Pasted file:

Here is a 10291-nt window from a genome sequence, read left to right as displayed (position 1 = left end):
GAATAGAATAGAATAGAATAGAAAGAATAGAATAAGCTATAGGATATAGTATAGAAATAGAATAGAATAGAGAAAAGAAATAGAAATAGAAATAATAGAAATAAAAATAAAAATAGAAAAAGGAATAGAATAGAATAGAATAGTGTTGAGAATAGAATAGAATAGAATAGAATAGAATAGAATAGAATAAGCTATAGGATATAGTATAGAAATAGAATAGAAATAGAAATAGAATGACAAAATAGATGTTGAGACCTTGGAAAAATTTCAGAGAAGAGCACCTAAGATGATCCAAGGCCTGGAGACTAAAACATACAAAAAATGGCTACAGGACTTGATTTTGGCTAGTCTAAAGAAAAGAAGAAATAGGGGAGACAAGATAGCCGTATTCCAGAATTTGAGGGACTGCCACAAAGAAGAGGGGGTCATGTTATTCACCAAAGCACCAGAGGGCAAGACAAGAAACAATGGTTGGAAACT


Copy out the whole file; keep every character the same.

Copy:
Here is a 10291-nt window from a genome sequence, read left to right as displayed (position 1 = left end):
GAATAGAATAGAATAGAATAGAAAGAATAGAATAAGCTATAGGATATAGTATAGAAATAGAATAGAATAGAGAAAAGAAATAGAAATAGAAATAATAGAAATAAAAATAAAAATAGAAAAAGGAATAGAATAGAATAGAATAGTGTTGAGAATAGAATAGAATAGAATAGAATAGAATAGAATAGAATAAGCTATAGGATATAGTATAGAAATAGAATAGAAATAGAAATAGAATGACAAAATAGATGTTGAGACCTTGGAAAAATTTCAGAGAAGAGCACCTAAGATGATCCAAGGCCTGGAGACTAAAACATACAAAAAATGGCTACAGGACTTGATTTTGGCTAGTCTAAAGAAAAGAAGAAATAGGGGAGACAAGATAGCCGTATTCCAGAATTTGAGGGACTGCCACAAAGAAGAGGGGGTCATGTTATTCACCAAAGCACCAGAGGGCAAGACAAGAAACAATGGTTGGAAACT